News Flash! : Victory Against Mountaintop Removal

News Flash! : Victory Against Mountaintop Removal

Mountaintop removal in WV. Photo By: Climate Voices
Mountaintop removal in WV. Photo By: Climate Voices

On November 15th, 2012, Patriot Coal Corporation announced that they would immediately begin to halt  large scale surface mining in Appalachia, a practice which many know as: Mountaintop Removal (MTR). Patriot Coal is the one of the largest mining companies in the region and the second largest miner within West Virginia (the state most dramatically impacted by MTR). Environmental groups herald this as an overwhelming victory in the fight to stop this environmentally destructive practice. 

This decision comes after Patriot Coal filed for Chapter 11 bankruptcy this past July 2012. Then with environmental justice organizations: The Sierra Club, Ohio Valley Environmental Coalition, West Virginia Highlands Conservatory, and represented by Appalachian Mountain Advocates, Patriot Coal agreed to this conclusion and in result received an additional year to comply with the mandated requirement that they install costly pollution controls at forty-two of their mines (a selenium treatment), as well as an additional year and three months in enact these controls at their Hobet Mine.

The agreement details that Patriot Coal will immediately stop MTR, begin phasing out all surface mining (with the coal of completion by 2014), and increase small scale under gound mining. In a statement released, the company said that they no longer found it in the best interest of the community or the environment to continue this practice. Beyond the apparent environmental impact of MTR, scores of locals account the dramatic health defects they have experienced from MTR, as well as the many MTR accidents that have occurred to workers and residents that have resulted in varying injuries and sometimes in death. Environmental groups state that with the rising of both gas prices and alternative energy sources, it no longer makes business sense to continue MTR.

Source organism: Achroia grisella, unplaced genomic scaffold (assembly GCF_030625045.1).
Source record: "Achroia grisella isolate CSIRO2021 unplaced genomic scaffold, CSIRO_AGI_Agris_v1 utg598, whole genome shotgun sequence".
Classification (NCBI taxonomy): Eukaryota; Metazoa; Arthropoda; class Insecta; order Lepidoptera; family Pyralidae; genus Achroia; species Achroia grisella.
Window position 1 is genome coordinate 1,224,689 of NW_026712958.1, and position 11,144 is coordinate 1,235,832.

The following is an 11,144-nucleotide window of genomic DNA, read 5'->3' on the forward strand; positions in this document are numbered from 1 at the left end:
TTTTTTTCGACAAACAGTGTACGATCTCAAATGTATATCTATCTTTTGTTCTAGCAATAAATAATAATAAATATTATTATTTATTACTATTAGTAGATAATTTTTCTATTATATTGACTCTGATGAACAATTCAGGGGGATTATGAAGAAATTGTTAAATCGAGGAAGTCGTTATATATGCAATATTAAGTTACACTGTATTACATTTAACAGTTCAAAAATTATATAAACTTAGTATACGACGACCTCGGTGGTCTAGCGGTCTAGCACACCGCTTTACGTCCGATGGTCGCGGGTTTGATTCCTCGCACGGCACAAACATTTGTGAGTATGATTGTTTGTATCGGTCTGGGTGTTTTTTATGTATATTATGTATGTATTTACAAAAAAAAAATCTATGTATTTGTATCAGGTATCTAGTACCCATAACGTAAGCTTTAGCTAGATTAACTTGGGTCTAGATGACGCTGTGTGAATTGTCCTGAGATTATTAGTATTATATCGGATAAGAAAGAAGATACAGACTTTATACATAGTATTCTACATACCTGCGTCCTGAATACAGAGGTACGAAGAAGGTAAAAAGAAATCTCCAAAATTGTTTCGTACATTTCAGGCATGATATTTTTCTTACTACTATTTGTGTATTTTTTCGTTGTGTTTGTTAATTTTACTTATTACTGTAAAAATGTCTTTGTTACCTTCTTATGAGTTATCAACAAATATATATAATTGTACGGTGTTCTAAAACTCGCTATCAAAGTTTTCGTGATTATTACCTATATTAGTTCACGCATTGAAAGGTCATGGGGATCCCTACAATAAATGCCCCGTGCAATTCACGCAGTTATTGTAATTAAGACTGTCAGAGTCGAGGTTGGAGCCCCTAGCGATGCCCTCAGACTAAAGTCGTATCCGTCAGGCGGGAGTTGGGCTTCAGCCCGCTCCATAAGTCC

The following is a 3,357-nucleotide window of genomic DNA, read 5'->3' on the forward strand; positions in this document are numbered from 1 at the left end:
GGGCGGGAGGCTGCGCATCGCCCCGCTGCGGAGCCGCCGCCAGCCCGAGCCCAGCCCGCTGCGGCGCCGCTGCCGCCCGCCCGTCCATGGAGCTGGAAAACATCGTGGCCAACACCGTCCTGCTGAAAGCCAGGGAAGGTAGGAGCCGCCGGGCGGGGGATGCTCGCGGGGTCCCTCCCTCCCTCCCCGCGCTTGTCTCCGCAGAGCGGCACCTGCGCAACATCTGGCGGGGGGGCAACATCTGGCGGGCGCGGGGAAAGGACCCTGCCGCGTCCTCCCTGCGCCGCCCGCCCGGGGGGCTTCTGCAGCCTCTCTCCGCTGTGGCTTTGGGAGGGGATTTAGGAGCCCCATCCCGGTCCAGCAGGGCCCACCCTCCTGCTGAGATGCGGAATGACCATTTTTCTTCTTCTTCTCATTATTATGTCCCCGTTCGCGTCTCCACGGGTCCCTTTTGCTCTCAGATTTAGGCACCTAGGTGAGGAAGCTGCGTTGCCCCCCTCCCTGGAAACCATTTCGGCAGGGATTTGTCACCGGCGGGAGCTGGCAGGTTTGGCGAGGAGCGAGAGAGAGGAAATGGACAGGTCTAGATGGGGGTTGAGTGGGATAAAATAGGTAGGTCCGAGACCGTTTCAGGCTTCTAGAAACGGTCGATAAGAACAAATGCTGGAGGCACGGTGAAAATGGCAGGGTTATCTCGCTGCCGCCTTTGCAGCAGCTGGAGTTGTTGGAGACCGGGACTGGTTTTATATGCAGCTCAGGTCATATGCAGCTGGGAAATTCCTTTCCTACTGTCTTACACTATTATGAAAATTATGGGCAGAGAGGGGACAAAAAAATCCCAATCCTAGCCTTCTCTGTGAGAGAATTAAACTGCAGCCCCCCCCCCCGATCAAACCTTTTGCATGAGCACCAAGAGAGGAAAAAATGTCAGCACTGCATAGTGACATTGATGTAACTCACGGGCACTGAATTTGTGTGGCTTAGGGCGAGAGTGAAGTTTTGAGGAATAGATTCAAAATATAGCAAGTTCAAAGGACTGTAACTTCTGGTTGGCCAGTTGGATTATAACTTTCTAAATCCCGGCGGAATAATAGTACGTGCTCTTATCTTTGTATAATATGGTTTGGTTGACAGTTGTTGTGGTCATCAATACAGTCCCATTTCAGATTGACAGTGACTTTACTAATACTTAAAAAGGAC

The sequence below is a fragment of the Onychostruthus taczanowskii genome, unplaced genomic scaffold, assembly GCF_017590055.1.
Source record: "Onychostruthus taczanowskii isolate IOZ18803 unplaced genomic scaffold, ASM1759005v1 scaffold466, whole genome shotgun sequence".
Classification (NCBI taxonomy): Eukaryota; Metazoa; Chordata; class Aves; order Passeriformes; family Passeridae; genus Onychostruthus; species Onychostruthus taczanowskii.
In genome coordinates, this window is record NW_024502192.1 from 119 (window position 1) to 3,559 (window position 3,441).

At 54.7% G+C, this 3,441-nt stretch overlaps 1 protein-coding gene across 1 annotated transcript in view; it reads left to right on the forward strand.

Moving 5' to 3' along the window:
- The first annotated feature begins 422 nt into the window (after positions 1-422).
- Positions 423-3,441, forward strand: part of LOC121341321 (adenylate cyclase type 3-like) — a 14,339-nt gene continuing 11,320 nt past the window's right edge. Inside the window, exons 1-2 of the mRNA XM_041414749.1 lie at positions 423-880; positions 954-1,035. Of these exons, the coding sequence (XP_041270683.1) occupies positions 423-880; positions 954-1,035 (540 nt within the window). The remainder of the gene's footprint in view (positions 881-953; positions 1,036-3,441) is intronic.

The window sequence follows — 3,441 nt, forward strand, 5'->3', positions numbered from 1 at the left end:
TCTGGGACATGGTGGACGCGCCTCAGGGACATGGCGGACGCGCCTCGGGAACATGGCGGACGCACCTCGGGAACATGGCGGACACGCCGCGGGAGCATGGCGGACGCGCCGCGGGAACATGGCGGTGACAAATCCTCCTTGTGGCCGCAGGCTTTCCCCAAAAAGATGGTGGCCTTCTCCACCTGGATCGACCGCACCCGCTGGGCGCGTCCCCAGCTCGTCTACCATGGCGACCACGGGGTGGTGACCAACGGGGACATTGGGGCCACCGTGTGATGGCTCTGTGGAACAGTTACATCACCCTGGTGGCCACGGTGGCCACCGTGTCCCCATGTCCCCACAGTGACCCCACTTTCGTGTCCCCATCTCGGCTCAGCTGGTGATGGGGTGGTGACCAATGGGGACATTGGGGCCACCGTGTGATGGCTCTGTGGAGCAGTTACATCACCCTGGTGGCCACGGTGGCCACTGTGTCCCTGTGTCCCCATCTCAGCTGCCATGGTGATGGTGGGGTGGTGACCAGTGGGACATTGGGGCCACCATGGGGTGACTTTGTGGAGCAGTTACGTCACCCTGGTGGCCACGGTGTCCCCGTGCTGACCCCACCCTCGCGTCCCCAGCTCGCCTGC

One key counter concern of this agreement is the potential loss of local jobs with the phasing out of this practice. Some say that this concern is unnecessary as the increase in small scale mining will guarantee many safer jobs for workers. More call for the dire need to diversify the area's economy so that it isn't reliant on the coal industry, as many believe that coal's usefulness is drawing to a close. Environmental groups call for Pacific Coal to treat their workers justly as they begin this transitioning process. 

Ultimately, many appear to celebrate this victory of holding a corporation accountable to the 1972 Clean Water Act. Groups cite their hopes that this decision marks the demise of all MTR practices.

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1 Toxins from the Hobet Mine flow directly downstream into the Mud River Reservoir. This has caused innumerable side effects, including mutations in the local fish population.

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Corey Reidy has been an Indyreader collective member since the start of 2009. And.. she adores it with all her heart. When Reidy isn't editing, writing, interviewing, or other Indyreader-centric organizing, she works to do other forms of radical activism -- including, but not limited to, organizing/being a board member of Hollaback! Baltimore. If she's not organizing, Reidy is most likely reading, biking, or practicing/studying yoga (of which she adores and will 100% go to bat to defend and promote).